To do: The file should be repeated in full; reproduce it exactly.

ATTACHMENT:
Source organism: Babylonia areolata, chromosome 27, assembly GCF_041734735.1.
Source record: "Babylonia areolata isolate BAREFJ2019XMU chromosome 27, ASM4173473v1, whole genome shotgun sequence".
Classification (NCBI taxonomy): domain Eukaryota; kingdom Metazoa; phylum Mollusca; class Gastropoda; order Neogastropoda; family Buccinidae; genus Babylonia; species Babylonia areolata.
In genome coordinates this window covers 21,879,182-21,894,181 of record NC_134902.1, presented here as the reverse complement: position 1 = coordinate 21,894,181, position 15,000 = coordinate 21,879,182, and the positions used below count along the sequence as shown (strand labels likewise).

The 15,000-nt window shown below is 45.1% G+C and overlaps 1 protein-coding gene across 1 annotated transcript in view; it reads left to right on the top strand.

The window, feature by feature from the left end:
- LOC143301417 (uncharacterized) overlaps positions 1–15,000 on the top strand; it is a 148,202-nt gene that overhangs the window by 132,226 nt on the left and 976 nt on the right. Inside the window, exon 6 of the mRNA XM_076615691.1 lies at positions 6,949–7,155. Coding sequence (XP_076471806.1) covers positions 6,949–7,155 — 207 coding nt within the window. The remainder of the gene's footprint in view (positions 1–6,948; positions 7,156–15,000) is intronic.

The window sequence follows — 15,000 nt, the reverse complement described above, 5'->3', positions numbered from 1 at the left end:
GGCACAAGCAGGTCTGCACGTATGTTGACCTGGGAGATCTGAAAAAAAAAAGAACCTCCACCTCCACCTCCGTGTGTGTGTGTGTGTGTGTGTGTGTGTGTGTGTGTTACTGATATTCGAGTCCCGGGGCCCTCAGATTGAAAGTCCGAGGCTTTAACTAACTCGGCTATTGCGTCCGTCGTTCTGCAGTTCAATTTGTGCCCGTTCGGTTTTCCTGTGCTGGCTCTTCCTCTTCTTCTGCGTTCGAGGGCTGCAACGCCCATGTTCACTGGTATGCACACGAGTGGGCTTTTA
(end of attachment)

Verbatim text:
Source organism: Babylonia areolata, chromosome 27, assembly GCF_041734735.1.
Source record: "Babylonia areolata isolate BAREFJ2019XMU chromosome 27, ASM4173473v1, whole genome shotgun sequence".
Classification (NCBI taxonomy): domain Eukaryota; kingdom Metazoa; phylum Mollusca; class Gastropoda; order Neogastropoda; family Buccinidae; genus Babylonia; species Babylonia areolata.
In genome coordinates this window covers 21,879,182-21,894,181 of record NC_134902.1, presented here as the reverse complement: position 1 = coordinate 21,894,181, position 15,000 = coordinate 21,879,182, and the positions used below count along the sequence as shown (strand labels likewise).

The 15,000-nt window shown below is 45.1% G+C and overlaps 1 protein-coding gene across 1 annotated transcript in view; it reads left to right on the top strand.

The window, feature by feature from the left end:
- LOC143301417 (uncharacterized) overlaps positions 1–15,000 on the top strand; it is a 148,202-nt gene that overhangs the window by 132,226 nt on the left and 976 nt on the right. Inside the window, exon 6 of the mRNA XM_076615691.1 lies at positions 6,949–7,155. Coding sequence (XP_076471806.1) covers positions 6,949–7,155 — 207 coding nt within the window. The remainder of the gene's footprint in view (positions 1–6,948; positions 7,156–15,000) is intronic.

The window sequence follows — 15,000 nt, the reverse complement described above, 5'->3', positions numbered from 1 at the left end:
GGCACAAGCAGGTCTGCACGTATGTTGACCTGGGAGATCTGAAAAAAAAAAGAACCTCCACCTCCACCTCCGTGTGTGTGTGTGTGTGTGTGTGTGTGTGTGTGTGTTACTGATATTCGAGTCCCGGGGCCCTCAGATTGAAAGTCCGAGGCTTTAACTAACTCGGCTATTGCGTCCGTCGTTCTGCAGTTCAATTTGTGCCCGTTCGGTTTTCCTGTGCTGGCTCTTCCTCTTCTTCTGCGTTCGAGGGCTGCAACGCCCATGTTCACTGGTATGCACACGAGTGGGCTTTTA